Aleksandr Solzhenitsyn: “I believe that world literature has the power to help mankind”
It is difficult to find anyone who did as much to crash totalitarianism, reveal all its misery and irradiate its legacy as Aleksandr Isayevich Solzhenitsyn. Even though he was subjected to physical and mental suffering, betrayal and misery he nevertheless managed not only to survive but also to reaffirm the virtues of pure humanism and made millions believe in these virtues again.
Solzhenitsyn was born on December 11th 1918 when the young Soviet Republic was fighting for its right to exist. Coming from a rural background, his family was bankrupted by the Bolsheviks; thus his mother, an early widow, was forced to move to Rostov-on-Don, where Aleksandr despite total family misery performed very well at school. This enabled him to enter university. Although he had already written some literary works, he entered the physics-mathematics department of Rostov State University and graduated with honors in 1941.
The WWII years were a great test to Aleksandr Solzhenitsyn as well as to millions of other people all over the world. He volunteered to the front and marched with his artillery brigade from Orel to Eastern Prussia. Literature and mental work didn’t leave him during this period of suffering and disaster. He regularly wrote in his diary and became increasingly disappointed in Stalinism. Some open-minded thoughts that he wrote in his letters were enough to send him to a Stalin camp for 8 years.
During his prison years Solzhenitsyn managed to see through his own gifted eyes and as a great observer the different dimensions of Stalin’s prison system. As a talented mathematician, he was sent to the special prison-research institute – Sharashka – later depicted in his novel “The First Circle.” Later he was sent to the ordinary Stalin camp where he worked as an ordinary prisoner. The memoirs of this period were published in the revolutionary book “One Day in the Life of Ivan Denisovich.” With the efforts of Aleksandr Tvardovsky the book was published in November 1962 in then the most popular Soviet literature journal “Novy Mir.” The book was met with enormous public support and approval. The whole country managed to see in one day of Ivan Denisovich the whole tragedy of the Stalin camp system.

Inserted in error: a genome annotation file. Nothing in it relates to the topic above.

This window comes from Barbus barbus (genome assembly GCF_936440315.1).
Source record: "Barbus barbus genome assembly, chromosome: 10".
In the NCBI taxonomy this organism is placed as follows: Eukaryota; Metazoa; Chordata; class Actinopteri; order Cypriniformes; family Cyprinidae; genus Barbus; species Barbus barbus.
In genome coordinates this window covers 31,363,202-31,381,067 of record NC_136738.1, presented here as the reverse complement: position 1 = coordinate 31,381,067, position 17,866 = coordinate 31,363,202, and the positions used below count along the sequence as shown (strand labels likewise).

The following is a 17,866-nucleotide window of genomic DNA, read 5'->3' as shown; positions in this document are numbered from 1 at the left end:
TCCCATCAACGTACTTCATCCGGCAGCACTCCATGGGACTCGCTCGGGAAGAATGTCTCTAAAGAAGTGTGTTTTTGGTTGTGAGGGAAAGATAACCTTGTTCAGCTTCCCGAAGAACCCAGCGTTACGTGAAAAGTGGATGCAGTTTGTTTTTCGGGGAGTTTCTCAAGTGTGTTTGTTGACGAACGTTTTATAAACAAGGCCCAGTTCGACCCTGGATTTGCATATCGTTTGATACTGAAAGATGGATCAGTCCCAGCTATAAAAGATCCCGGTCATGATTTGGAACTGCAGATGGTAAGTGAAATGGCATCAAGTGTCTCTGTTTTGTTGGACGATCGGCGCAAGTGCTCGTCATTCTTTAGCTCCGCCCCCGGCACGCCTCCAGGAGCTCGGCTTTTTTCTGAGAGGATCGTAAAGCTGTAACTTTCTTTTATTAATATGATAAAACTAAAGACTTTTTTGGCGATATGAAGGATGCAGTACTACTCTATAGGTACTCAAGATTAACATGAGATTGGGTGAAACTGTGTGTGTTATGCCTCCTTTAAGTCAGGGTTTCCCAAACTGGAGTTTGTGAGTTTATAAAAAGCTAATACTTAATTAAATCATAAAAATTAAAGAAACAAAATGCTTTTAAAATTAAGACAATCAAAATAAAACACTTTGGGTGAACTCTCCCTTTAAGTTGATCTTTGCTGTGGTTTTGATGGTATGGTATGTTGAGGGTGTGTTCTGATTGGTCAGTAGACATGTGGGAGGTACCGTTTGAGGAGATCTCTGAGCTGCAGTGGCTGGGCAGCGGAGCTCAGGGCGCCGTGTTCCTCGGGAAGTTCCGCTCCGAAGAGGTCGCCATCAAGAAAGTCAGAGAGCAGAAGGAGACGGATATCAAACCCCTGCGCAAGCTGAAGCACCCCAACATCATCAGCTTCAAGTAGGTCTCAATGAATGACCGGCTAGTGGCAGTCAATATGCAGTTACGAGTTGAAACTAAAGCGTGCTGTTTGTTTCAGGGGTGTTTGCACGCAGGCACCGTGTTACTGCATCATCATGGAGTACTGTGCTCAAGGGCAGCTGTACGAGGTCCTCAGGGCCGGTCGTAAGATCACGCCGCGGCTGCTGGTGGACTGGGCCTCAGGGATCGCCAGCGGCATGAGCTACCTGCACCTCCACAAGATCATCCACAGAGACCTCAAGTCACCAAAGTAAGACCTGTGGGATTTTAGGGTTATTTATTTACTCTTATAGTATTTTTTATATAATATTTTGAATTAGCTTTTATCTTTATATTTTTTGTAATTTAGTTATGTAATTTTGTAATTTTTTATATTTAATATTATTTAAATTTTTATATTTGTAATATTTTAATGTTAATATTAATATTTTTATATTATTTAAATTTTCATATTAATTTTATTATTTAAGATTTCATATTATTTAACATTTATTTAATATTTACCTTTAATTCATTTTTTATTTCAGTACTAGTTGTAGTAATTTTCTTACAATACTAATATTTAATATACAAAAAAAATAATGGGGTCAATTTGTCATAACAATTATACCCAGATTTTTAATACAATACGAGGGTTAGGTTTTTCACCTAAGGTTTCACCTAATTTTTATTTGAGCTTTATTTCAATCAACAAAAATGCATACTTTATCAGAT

But for Solzhenitsyn, this early success in Soviet literature was not enough. With a new wave of energy he continued to work on other novels to ruin the legacy of Stalinism. While Khruschev tolerated Solzhenitsyn as an ally in his policy of de-Stalinisation, new members of the Politburo headed by Brezhnev didn’t need anything from the writer. Moreover, the authorities and other soviet writers started to view Solzhenitsyn’s writings as anti-patriotic and an open betrayal of socialist values. Political and moral hunting was opened against him.
By 1967 Solzhenitsyn finished his famous novel “The Gulag Archipelago.” Meanwhile his writings were officially banned from being published in Soviet magazines while some of his unpublished books appeared in Western Europe and the United States. In 1970, the Nobel Prize committee listed Solzhenitsyn as a nominated candidate. The USSR Union of Writers expelled Solzhenitsyn from its members. Besides, the risk for Solzhenitsyn’s life became real. In 1974 Solzhenitsyn was forced to leave the Soviet Union. His absence lasted 20 years. But the first day he arrived in Frankfurt he whispered: “I see the day of my return to Russia.”
While Solzhenitsyn openly criticized the Soviet regime and became an icon for many dissidents and anti-communists in the USSR, he never accepted foreign citizenship and believed that everything he did was for the sake of Russia. Thus it won’t be an exaggeration to admit that neither Perestroika nor the further democratic reforms in the Soviet Republics would have been impossible without the influence that Solzhenitsyn had on millions of people.
When he returned to Russia in 1994, while making a trip through the country people met him as a leaving prophet of justice and truth. Solzhenitsyn spent his last years at his dacha in Moscow working on new writings until his last day.
The whole story of his life was a battle, - a battle for the revival of humanism, which was ruined by the tragedies of the 20th Century. Solzhenitsyn’s method of battling is in fact very clear: “Justice is conscience, not a personal conscience but the conscience of the whole of humanity. Those who clearly recognize the voice of their own conscience usually recognize also the voice of justice.”
Dmitry Udalov is WSN Editor Russia.